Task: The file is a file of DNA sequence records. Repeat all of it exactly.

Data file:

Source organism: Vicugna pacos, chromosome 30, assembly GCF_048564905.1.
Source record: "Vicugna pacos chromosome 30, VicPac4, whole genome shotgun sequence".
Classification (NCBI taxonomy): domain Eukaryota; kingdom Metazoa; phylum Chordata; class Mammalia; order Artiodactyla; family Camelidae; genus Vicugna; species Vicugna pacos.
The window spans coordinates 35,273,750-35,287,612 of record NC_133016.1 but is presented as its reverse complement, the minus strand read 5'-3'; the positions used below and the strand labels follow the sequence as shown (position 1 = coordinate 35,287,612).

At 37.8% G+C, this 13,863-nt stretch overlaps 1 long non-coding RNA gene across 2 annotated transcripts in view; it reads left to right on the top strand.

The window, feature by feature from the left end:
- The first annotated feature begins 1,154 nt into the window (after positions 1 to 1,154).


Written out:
Source organism: Vicugna pacos, chromosome 30, assembly GCF_048564905.1.
Source record: "Vicugna pacos chromosome 30, VicPac4, whole genome shotgun sequence".
Classification (NCBI taxonomy): domain Eukaryota; kingdom Metazoa; phylum Chordata; class Mammalia; order Artiodactyla; family Camelidae; genus Vicugna; species Vicugna pacos.
The window spans coordinates 35,273,750-35,287,612 of record NC_133016.1 but is presented as its reverse complement, the minus strand read 5'-3'; the positions used below and the strand labels follow the sequence as shown (position 1 = coordinate 35,287,612).

At 37.8% G+C, this 13,863-nt stretch overlaps 1 long non-coding RNA gene across 2 annotated transcripts in view; it reads left to right on the top strand.

The window, feature by feature from the left end:
- The first annotated feature begins 1,154 nt into the window (after positions 1 to 1,154).